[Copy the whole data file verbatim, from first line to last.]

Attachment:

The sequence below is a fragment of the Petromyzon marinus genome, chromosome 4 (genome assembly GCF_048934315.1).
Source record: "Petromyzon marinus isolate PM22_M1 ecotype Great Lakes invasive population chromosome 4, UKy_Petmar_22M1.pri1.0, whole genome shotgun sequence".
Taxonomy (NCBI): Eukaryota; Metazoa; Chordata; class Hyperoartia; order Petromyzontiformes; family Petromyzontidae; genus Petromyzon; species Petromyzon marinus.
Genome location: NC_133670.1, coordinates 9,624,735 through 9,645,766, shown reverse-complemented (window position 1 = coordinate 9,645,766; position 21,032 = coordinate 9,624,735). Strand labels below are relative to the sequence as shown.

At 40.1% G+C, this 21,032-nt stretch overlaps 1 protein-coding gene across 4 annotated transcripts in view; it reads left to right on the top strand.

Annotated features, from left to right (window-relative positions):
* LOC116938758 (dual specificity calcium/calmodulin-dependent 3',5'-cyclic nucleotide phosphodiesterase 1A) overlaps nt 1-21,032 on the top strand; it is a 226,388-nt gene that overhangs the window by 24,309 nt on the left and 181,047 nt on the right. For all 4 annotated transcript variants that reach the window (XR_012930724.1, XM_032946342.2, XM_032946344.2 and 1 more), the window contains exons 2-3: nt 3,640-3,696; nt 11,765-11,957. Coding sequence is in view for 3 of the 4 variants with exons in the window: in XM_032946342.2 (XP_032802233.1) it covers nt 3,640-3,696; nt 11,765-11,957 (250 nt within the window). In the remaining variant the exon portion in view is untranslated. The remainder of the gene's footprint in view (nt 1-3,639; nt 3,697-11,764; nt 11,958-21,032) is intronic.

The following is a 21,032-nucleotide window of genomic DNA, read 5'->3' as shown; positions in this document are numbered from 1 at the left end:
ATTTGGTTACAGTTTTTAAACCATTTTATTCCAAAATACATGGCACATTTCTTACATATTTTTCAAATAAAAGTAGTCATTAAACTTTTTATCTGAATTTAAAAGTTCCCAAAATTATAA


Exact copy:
The sequence below is a fragment of the Petromyzon marinus genome, chromosome 4 (genome assembly GCF_048934315.1).
Source record: "Petromyzon marinus isolate PM22_M1 ecotype Great Lakes invasive population chromosome 4, UKy_Petmar_22M1.pri1.0, whole genome shotgun sequence".
Taxonomy (NCBI): Eukaryota; Metazoa; Chordata; class Hyperoartia; order Petromyzontiformes; family Petromyzontidae; genus Petromyzon; species Petromyzon marinus.
Genome location: NC_133670.1, coordinates 9,624,735 through 9,645,766, shown reverse-complemented (window position 1 = coordinate 9,645,766; position 21,032 = coordinate 9,624,735). Strand labels below are relative to the sequence as shown.

At 40.1% G+C, this 21,032-nt stretch overlaps 1 protein-coding gene across 4 annotated transcripts in view; it reads left to right on the top strand.

Annotated features, from left to right (window-relative positions):
* LOC116938758 (dual specificity calcium/calmodulin-dependent 3',5'-cyclic nucleotide phosphodiesterase 1A) overlaps nt 1-21,032 on the top strand; it is a 226,388-nt gene that overhangs the window by 24,309 nt on the left and 181,047 nt on the right. For all 4 annotated transcript variants that reach the window (XR_012930724.1, XM_032946342.2, XM_032946344.2 and 1 more), the window contains exons 2-3: nt 3,640-3,696; nt 11,765-11,957. Coding sequence is in view for 3 of the 4 variants with exons in the window: in XM_032946342.2 (XP_032802233.1) it covers nt 3,640-3,696; nt 11,765-11,957 (250 nt within the window). In the remaining variant the exon portion in view is untranslated. The remainder of the gene's footprint in view (nt 1-3,639; nt 3,697-11,764; nt 11,958-21,032) is intronic.

The following is a 21,032-nucleotide window of genomic DNA, read 5'->3' as shown; positions in this document are numbered from 1 at the left end:
ATTTGGTTACAGTTTTTAAACCATTTTATTCCAAAATACATGGCACATTTCTTACATATTTTTCAAATAAAAGTAGTCATTAAACTTTTTATCTGAATTTAAAAGTTCCCAAAATTATAA